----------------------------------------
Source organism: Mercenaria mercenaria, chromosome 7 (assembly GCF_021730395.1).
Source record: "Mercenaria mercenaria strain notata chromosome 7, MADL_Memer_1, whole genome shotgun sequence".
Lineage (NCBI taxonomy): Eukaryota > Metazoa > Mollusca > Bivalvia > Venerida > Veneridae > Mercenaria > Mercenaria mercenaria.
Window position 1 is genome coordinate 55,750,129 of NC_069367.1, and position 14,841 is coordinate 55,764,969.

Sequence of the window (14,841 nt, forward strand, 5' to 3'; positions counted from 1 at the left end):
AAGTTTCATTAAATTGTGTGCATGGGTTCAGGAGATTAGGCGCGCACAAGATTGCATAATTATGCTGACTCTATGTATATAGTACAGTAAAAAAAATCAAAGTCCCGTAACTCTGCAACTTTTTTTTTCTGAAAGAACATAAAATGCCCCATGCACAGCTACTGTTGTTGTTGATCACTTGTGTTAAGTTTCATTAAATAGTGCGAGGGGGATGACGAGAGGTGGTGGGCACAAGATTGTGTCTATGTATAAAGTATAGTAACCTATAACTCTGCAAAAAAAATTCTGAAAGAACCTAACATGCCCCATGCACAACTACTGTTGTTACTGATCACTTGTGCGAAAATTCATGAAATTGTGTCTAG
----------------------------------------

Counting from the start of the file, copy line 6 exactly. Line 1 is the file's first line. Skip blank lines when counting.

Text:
AAGTTTCATTAAATTGTGTGCATGGGTTCAGGAGATTAGGCGCGCACAAGATTGCATAATTATGCTGACTCTATGTATATAGTACAGTAAAAAAAATCAAAGTCCCGTAACTCTGCAACTTTTTTTTTCTGAAAGAACATAAAATGCCCCATGCACAGCTACTGTTGTTGTTGATCACTTGTGTTAAGTTTCATTAAATAGTGCGAGGGGGATGACGAGAGGTGGTGGGCACAAGATTGTGTCTATGTATAAAGTATAGTAACCTATAACTCTGCAAAAAAAATTCTGAAAGAACCTAACATGCCCCATGCACAACTACTGTTGTTACTGATCACTTGTGCGAAAATTCATGAAATTGTGTCTAG